The main argument against it, as stated by the resistant Justices, is that some Justices would showboat for the cameras and try to get the sound bite of the day. I think an unspoken reason why they resist cameras — when they release audio to the world — is that they don't want us all checking our how they look, particularly if they look tired and old. As I said back in 2005:
The Justices have life tenure, and they know how to use it. We just saw 11 years pass without a retirement. Presidents go through through entire terms without a single opportunity to choose a fresh voice for the Court. It has become the norm for Justices to hold their seats as they pass into old age and severe illness. With the support of four gloriously able and energetic law clerks and the silence of the other Justices, no slip in a Justice's ability ever shows in his writing. But the Justices do need to take their seats on the bench for oral argument, and it is here that the public has the chance to judge them.A new counterargument occurs to me as I reread that. A President with the power to appoint a new Supreme Court Justice will think about how well the nominee will represent the administration's political agenda on TV. He'd want someone who looks and speaks persuasively to the public through the new medium.
This judgment may be unfair. Some Justices, as noted, are better looking than others. Some will subject themselves to hair and makeup specialists, and others won't tolerate it. And getting older damages even the prettiest face. Some Justices love the verbal jousting with the lawyers in the courtroom, while others think that all they need is the written argument and opt out of the live show. With cameras, Justice Scalia would win new fans, and "The Daily Show" would wring laughs from Justice Thomas's silent face. The read is inaccurate.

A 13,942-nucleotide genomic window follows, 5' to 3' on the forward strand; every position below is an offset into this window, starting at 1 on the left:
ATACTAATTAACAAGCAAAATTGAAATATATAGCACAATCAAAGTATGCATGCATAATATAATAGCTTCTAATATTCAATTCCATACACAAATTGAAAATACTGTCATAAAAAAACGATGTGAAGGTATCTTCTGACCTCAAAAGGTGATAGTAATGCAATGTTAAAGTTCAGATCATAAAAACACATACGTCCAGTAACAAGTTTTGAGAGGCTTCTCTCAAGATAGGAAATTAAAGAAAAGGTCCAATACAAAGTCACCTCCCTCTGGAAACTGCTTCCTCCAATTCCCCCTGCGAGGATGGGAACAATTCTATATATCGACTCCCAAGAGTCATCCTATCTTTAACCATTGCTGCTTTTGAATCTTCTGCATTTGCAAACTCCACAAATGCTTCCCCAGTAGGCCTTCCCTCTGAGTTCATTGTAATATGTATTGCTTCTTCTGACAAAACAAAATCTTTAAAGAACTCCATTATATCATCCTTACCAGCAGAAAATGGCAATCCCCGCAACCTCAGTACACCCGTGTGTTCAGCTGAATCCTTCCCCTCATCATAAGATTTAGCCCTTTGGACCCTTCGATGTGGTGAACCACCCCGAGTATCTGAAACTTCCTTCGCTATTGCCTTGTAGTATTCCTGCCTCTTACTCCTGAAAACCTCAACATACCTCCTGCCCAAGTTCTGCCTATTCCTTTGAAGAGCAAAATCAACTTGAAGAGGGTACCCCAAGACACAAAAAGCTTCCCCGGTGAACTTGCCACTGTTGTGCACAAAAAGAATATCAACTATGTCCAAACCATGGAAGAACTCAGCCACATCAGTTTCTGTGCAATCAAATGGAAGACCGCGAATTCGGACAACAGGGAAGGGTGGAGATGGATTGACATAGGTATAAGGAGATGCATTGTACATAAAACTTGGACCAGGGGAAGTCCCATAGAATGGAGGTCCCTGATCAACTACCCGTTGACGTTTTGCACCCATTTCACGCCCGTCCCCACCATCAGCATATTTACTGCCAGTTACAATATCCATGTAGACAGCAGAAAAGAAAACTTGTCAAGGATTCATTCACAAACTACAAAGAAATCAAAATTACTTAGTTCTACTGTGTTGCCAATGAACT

But the cameras would expose the Justices who cling to their seats despite declining ability. It is true that the journalists in the courtroom might tell us if a Justice no longer manages to sit upright and look alert. But the regular gaze of the television cameras would create a permanent but subtle pressure on the Justices to think realistically about whether they still belong on the Court. Self-interest would motivate them to step down gracefully and not cling too long to the position of power the Constitution entitles them to. I think this new pressure would serve the public interest. It would institute a valuable check on the life tenure provision, which has, in modern times, poured too much power into the individuals who occupy the Court.
Justice Kagan talked about making people feel so good about the judiciary, and, obviously, she intended to convey the notion that the Justices stick to legal arguments and apply themselves to puzzling through the various texts. But if one Justice — say, Elena Kagan — has the skill and charisma to project into the camera and make her approach to interpretation lodge in the minds of the people, those who support the other "side" would want an equivalently powerful voice. That good feeling could be comfort with the abuses of power by the other branches of government or a complacency that whatever we need and want can be provided by a benevolent Court.
And yet, I suspect, that if people had more access to the arguments, we would become involved in the substance of the law and attempt to work through the actual legal problems at a higher level than we do now. I know I would love the ability to make clips from the video to incorporate into blog posts that discuss and explain the issues. Of course, I would jump at the opportunity to extract funny little things for all sorts of diverse bloggerly purposes. But the Court, like the other branches of government, deserves to be laughed at too.